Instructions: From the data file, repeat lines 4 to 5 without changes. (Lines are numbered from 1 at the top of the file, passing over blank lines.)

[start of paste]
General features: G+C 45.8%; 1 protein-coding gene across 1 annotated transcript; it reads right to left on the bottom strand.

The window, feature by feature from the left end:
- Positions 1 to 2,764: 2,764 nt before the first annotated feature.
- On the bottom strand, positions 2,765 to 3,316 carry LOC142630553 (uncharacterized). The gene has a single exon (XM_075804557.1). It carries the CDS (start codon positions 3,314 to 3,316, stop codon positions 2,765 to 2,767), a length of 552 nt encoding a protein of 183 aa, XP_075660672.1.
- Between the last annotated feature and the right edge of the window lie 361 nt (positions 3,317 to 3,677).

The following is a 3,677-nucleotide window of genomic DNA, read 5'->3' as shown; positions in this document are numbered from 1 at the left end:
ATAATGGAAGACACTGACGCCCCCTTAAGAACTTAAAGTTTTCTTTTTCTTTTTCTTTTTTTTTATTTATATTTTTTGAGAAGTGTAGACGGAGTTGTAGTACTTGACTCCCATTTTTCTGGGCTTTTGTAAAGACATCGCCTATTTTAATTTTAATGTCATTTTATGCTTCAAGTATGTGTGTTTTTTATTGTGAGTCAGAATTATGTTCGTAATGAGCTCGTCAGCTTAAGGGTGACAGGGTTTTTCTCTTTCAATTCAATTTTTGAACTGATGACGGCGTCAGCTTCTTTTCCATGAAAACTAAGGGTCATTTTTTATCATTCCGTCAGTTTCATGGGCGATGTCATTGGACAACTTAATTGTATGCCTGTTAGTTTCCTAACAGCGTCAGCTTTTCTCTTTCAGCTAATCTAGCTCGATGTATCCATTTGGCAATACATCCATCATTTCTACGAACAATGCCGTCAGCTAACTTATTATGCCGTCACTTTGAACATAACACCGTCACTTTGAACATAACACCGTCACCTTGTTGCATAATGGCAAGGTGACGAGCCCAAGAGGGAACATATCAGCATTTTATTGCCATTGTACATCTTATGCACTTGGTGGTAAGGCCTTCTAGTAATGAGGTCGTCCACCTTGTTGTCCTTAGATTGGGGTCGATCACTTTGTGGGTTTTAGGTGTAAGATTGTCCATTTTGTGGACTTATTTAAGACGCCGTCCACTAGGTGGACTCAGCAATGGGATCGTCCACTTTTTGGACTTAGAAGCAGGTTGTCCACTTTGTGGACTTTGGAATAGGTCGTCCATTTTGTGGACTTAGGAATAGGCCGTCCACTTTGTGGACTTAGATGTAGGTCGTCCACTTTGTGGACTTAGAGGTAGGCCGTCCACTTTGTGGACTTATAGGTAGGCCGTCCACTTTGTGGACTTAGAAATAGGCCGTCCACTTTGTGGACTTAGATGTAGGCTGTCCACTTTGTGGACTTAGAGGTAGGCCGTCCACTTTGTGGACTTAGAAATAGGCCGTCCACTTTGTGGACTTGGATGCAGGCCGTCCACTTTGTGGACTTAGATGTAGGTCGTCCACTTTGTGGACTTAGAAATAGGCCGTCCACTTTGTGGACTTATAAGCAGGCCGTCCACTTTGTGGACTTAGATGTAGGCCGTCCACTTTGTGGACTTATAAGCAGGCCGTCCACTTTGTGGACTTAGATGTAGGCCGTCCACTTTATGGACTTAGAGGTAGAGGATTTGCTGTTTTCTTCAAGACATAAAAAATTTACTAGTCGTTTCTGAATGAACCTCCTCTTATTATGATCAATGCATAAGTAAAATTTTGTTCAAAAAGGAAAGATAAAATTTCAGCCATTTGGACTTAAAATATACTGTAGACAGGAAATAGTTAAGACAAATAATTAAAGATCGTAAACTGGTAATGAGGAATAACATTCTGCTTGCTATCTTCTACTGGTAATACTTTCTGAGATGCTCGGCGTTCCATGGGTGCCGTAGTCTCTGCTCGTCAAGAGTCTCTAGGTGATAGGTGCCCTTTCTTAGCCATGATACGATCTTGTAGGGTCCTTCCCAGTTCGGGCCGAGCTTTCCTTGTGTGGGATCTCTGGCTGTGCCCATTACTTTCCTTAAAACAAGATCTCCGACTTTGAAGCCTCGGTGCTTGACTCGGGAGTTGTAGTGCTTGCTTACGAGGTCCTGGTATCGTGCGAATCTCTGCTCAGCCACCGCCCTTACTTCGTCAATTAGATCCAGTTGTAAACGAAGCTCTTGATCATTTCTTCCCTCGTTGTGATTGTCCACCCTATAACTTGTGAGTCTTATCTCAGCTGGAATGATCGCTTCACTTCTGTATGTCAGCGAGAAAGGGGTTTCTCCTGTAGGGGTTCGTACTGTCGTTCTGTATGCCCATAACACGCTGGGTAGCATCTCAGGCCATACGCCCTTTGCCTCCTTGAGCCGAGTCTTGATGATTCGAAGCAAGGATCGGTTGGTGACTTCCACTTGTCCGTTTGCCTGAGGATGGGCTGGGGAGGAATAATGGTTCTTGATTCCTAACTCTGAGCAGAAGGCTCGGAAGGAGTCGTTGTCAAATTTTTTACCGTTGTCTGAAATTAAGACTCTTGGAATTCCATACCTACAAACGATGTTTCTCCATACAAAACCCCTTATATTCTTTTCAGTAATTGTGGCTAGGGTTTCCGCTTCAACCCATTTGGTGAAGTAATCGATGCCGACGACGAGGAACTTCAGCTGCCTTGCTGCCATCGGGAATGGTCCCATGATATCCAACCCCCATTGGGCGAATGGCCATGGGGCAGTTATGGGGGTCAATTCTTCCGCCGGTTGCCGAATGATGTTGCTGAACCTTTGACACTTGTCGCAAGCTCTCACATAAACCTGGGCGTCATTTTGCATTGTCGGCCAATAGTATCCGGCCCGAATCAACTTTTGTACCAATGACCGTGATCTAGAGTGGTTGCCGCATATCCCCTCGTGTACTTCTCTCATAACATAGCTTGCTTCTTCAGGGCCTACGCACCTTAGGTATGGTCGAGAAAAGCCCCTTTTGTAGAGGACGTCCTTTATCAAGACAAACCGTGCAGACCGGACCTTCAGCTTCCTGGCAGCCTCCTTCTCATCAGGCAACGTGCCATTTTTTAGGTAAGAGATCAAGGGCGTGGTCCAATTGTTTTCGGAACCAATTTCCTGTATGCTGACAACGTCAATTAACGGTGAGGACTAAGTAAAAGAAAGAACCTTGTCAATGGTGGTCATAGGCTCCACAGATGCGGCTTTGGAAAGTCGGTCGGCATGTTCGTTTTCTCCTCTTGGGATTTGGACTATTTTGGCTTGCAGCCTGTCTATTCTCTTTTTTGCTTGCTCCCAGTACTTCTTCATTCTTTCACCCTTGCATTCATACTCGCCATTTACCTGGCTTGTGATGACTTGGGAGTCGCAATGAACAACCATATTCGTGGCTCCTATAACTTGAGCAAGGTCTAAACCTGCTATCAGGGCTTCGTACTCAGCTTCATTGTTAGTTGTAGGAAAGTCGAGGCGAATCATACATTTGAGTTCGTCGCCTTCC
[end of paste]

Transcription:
- On the bottom strand, positions 2,765 to 3,316 carry LOC142630553 (uncharacterized). The gene has a single exon (XM_075804557.1). It carries the CDS (start codon positions 3,314 to 3,316, stop codon positions 2,765 to 2,767), a length of 552 nt encoding a protein of 183 aa, XP_075660672.1.
- Between the last annotated feature and the right edge of the window lie 361 nt (positions 3,317 to 3,677).